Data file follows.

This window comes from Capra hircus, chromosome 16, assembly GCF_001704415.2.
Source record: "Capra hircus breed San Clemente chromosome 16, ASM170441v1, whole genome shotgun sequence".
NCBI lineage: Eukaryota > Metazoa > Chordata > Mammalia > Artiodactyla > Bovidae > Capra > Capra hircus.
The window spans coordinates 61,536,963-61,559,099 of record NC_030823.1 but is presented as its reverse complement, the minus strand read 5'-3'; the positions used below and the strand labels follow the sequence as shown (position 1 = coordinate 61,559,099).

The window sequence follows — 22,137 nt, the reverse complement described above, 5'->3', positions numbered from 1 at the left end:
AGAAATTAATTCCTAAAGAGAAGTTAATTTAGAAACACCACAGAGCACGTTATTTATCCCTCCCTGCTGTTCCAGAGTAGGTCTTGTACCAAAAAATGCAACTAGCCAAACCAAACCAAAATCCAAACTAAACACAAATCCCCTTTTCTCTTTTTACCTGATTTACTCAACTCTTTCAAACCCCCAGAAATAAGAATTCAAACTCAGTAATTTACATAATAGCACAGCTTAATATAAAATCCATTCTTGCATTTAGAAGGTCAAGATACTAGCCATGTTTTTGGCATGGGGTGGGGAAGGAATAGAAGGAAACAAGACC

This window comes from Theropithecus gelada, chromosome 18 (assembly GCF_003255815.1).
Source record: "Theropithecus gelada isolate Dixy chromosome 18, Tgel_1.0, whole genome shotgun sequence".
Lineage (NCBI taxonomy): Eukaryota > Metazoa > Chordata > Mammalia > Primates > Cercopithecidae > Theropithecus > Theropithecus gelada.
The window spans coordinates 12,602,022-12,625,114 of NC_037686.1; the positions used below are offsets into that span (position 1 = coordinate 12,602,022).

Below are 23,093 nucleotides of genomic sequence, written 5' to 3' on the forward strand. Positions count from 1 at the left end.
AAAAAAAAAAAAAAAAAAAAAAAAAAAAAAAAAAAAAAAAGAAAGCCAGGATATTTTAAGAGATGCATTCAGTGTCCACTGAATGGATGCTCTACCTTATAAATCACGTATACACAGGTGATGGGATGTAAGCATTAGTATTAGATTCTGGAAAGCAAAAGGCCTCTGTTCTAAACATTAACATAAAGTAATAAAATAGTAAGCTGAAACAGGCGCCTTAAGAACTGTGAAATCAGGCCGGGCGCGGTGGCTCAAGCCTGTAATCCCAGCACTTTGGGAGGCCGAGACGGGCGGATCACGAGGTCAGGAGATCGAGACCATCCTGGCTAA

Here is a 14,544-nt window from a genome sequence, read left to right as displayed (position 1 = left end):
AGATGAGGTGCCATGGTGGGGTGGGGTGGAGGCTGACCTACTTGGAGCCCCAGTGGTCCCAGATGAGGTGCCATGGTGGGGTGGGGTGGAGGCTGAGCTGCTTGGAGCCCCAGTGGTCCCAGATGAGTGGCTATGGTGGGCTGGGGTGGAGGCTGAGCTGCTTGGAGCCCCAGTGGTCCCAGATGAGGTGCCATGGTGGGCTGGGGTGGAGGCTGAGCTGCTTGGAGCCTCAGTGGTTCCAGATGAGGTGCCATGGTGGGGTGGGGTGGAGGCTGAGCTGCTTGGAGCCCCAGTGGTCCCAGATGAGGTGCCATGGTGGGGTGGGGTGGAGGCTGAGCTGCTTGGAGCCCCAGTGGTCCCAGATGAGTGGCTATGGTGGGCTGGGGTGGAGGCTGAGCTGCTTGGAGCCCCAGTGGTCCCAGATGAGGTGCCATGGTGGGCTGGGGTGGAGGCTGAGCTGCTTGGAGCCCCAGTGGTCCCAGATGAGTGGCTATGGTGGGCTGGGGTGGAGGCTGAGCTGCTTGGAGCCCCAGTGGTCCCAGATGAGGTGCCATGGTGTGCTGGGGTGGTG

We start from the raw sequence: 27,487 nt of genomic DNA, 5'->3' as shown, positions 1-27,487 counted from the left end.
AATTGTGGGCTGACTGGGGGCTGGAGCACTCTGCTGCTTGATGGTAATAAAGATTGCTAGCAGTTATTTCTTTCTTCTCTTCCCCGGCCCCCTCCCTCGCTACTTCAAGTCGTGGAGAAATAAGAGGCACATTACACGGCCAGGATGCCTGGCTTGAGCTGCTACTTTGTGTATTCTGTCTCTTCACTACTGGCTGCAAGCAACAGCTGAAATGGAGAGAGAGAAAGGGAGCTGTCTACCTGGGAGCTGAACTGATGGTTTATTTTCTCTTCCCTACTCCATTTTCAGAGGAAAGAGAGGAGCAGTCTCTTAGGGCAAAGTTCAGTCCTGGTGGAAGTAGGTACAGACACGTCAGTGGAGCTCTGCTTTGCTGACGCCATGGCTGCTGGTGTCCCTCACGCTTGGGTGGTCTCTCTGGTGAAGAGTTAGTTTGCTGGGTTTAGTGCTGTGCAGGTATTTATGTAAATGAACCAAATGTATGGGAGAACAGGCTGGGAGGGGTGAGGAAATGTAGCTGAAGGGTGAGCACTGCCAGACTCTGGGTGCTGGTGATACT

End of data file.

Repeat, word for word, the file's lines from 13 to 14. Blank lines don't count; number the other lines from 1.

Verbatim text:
Here is a 14,544-nt window from a genome sequence, read left to right as displayed (position 1 = left end):
AGATGAGGTGCCATGGTGGGGTGGGGTGGAGGCTGACCTACTTGGAGCCCCAGTGGTCCCAGATGAGGTGCCATGGTGGGGTGGGGTGGAGGCTGAGCTGCTTGGAGCCCCAGTGGTCCCAGATGAGTGGCTATGGTGGGCTGGGGTGGAGGCTGAGCTGCTTGGAGCCCCAGTGGTCCCAGATGAGGTGCCATGGTGGGCTGGGGTGGAGGCTGAGCTGCTTGGAGCCTCAGTGGTTCCAGATGAGGTGCCATGGTGGGGTGGGGTGGAGGCTGAGCTGCTTGGAGCCCCAGTGGTCCCAGATGAGGTGCCATGGTGGGGTGGGGTGGAGGCTGAGCTGCTTGGAGCCCCAGTGGTCCCAGATGAGTGGCTATGGTGGGCTGGGGTGGAGGCTGAGCTGCTTGGAGCCCCAGTGGTCCCAGATGAGGTGCCATGGTGGGCTGGGGTGGAGGCTGAGCTGCTTGGAGCCCCAGTGGTCCCAGATGAGTGGCTATGGTGGGCTGGGGTGGAGGCTGAGCTGCTTGGAGCCCCAGTGGTCCCAGATGAGGTGCCATGGTGTGCTGGGGTGGTG